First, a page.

From November 2017-January 2018, Tatum attended an artist residency with the Leipzig International Artist programme in Leipzig, Germany. During his time in Leipzig, he created new paintings. These works were made with liquid graphite and acrylic placed on paper and acetate cut-out forms. The paintings were placed on wallpaper collected from hardware stores in Leipzig. The cut-out forms in the paintings are arranged upwards and turn into hybrid creatures and combine aspects of tropical plants, human faces and human appendages.
The paintings were inspired by a narrative Tatum discovered while living in Leipzig. He discovered that during GDR (German Democratic Republic) times, many contract workers from Cuba were brought to Leipzig to fulfill temporary work placements within factories and other industries. The Cuban contract workers were brought to Germany as part of a trade agreement between GRD Germany and Cuba. This agreement assigned Cuban contract workers to live and work within German factories-like the Spinnerei- for fixed salaries, and they were discouraged from intermixing with the German public. After the trade agreement was removed, the Cuban contract workers were uprooted from their locations in Germany and sent back to Cuba. Tatum became concerned with the negative outlook of this narrative. The act of diaspora created from the design of contract workers caused the Cuban people to be bartered into unfamiliar locations like trading goods. He felt that this act was a result of a very complex social order in GDR Germany, and he wanted to address the previous existence of these contract workers within the historic Spinnerei complex. Therefore, he attempted to address the existence of these contract workers by painting multiple hybrid creatures that were placed on the wall of the Spinnerie complex and combined together to make a tropical mural.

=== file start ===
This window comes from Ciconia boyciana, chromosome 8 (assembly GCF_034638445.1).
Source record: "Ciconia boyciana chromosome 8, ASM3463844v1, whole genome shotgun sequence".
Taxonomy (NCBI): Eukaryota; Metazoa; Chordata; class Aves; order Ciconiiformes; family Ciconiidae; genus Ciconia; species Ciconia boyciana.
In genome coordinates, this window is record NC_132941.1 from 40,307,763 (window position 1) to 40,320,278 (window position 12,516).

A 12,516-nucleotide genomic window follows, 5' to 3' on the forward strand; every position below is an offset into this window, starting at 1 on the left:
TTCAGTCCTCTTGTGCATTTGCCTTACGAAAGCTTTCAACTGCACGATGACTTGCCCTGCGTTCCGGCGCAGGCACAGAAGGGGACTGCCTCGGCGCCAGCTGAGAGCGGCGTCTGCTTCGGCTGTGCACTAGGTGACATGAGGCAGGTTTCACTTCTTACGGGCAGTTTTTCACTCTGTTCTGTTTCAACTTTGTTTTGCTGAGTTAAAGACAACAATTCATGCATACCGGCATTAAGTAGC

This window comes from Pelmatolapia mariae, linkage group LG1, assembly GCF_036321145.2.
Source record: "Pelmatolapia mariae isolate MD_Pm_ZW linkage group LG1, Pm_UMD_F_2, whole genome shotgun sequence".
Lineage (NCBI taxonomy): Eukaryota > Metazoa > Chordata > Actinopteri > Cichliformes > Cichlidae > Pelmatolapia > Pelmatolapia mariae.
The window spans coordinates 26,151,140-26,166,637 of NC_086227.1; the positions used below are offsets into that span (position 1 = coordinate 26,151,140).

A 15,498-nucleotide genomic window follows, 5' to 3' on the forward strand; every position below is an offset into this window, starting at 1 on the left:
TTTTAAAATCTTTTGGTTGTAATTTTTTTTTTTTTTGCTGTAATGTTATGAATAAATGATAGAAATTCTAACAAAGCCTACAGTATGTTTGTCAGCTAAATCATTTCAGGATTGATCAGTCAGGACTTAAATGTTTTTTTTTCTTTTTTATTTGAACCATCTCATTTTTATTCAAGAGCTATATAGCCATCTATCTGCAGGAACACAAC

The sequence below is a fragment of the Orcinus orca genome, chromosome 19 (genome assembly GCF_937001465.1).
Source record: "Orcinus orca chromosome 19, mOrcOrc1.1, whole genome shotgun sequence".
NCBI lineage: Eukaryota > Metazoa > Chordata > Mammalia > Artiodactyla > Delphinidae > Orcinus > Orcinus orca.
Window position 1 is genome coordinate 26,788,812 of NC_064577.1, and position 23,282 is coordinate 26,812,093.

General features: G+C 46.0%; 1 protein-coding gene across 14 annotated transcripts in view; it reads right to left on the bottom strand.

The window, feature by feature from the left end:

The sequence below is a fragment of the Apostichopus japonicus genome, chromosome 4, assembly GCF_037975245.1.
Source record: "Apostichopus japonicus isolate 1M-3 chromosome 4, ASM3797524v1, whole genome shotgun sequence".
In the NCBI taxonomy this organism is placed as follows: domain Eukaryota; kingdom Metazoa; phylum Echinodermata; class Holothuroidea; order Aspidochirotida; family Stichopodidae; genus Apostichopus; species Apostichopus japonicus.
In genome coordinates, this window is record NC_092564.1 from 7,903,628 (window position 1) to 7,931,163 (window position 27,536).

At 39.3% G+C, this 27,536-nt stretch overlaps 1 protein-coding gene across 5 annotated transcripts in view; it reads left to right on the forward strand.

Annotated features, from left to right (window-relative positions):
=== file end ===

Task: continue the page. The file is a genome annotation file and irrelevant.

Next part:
Tatum’s mural responded to the contract worker narrative by using hybrid, tropical creatures to challenge the industrial format of the Spinnerie and turn it into a tropical space. Moreover, the creatures were also made to be portable painting objects that travel after their initial presentation in Leipzig. Tatum designed the paintings to disassemble into various parts and travel lightly within a 61x77x15cm box. The creatures are adaptable and will shift their orientation when reassembled in new locations. The temporary manner of the creatures allow them to make a tropical mural that displays a unique presence, yet it is not fixed to any one location. Instead, they move quickly and are defined by their transportation. The portability and temporary state of the creatures make them similar to the designed roles of the Cuban contract workers whose presence they represent.